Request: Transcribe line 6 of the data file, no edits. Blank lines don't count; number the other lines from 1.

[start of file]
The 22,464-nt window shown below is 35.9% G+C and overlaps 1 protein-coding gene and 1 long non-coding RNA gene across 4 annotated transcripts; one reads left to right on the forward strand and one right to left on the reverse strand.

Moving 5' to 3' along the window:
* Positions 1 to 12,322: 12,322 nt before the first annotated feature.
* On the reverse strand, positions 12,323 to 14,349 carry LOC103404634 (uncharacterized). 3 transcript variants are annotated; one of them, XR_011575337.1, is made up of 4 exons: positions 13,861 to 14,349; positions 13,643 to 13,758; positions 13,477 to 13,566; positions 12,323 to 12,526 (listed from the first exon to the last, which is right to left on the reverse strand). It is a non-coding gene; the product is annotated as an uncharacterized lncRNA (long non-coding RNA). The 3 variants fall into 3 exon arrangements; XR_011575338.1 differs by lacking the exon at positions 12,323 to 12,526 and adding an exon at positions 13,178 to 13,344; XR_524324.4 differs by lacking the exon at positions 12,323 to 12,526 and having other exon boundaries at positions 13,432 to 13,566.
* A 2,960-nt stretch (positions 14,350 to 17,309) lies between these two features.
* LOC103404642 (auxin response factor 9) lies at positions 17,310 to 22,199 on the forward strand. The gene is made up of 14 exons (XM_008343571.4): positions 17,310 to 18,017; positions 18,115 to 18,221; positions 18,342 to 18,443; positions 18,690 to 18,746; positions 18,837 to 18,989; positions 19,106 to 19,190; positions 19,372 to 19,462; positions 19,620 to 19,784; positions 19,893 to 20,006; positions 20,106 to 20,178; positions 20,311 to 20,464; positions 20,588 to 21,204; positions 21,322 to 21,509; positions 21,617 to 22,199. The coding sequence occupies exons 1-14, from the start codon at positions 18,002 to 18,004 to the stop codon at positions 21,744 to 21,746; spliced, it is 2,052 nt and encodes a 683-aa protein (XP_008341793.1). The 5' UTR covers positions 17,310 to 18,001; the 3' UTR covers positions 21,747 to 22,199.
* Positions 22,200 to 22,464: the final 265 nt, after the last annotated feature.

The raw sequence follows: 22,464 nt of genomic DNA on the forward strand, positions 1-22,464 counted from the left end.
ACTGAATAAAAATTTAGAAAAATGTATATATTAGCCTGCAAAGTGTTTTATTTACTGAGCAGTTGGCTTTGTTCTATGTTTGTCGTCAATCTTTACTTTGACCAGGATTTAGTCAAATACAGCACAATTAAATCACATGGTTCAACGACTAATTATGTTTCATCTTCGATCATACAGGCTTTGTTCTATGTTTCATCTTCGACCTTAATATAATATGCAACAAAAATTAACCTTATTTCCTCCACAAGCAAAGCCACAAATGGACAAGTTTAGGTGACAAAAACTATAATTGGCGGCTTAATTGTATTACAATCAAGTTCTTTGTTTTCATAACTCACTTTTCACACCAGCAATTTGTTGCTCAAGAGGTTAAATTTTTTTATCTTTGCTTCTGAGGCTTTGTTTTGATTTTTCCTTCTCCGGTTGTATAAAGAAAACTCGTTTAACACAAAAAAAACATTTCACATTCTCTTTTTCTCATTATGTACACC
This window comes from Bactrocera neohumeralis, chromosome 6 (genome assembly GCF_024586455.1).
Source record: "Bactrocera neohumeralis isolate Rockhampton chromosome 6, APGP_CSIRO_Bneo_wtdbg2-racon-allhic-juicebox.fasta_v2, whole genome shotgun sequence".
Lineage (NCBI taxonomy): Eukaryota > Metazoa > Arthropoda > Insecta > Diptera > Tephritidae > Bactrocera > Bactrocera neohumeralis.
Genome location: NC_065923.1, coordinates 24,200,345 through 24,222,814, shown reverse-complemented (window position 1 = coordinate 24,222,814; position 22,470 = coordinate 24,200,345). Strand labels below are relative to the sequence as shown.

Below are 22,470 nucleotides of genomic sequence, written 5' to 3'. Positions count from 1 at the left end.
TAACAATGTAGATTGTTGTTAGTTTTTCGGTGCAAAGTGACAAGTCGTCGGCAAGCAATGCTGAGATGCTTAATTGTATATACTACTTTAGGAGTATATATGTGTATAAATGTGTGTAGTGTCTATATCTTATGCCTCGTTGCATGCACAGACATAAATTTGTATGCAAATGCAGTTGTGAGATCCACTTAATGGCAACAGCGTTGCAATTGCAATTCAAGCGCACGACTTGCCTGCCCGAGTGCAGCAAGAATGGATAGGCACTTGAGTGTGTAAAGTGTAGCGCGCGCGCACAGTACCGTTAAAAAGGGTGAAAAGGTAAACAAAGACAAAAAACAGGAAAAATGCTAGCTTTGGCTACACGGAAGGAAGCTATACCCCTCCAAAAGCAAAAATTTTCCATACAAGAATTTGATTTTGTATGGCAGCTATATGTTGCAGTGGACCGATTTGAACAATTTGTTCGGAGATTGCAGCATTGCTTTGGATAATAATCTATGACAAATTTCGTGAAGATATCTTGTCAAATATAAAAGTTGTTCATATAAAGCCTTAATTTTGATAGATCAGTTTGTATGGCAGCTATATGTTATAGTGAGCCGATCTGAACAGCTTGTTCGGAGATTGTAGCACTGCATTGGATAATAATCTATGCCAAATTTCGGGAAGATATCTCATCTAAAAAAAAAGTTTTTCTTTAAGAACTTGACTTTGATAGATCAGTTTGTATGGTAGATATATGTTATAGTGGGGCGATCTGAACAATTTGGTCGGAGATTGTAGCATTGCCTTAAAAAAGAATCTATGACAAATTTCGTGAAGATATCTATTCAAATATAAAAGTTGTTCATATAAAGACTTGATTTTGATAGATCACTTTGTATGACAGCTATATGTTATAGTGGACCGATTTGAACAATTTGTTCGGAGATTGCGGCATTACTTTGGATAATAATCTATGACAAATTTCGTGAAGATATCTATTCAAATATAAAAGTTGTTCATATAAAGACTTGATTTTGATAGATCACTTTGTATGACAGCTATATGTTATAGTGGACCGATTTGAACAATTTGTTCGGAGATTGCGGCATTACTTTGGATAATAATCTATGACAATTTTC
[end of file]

* LOC103404642 (auxin response factor 9) lies at positions 17,310 to 22,199 on the forward strand. The gene is made up of 14 exons (XM_008343571.4): positions 17,310 to 18,017; positions 18,115 to 18,221; positions 18,342 to 18,443; positions 18,690 to 18,746; positions 18,837 to 18,989; positions 19,106 to 19,190; positions 19,372 to 19,462; positions 19,620 to 19,784; positions 19,893 to 20,006; positions 20,106 to 20,178; positions 20,311 to 20,464; positions 20,588 to 21,204; positions 21,322 to 21,509; positions 21,617 to 22,199. The coding sequence occupies exons 1-14, from the start codon at positions 18,002 to 18,004 to the stop codon at positions 21,744 to 21,746; spliced, it is 2,052 nt and encodes a 683-aa protein (XP_008341793.1). The 5' UTR covers positions 17,310 to 18,001; the 3' UTR covers positions 21,747 to 22,199.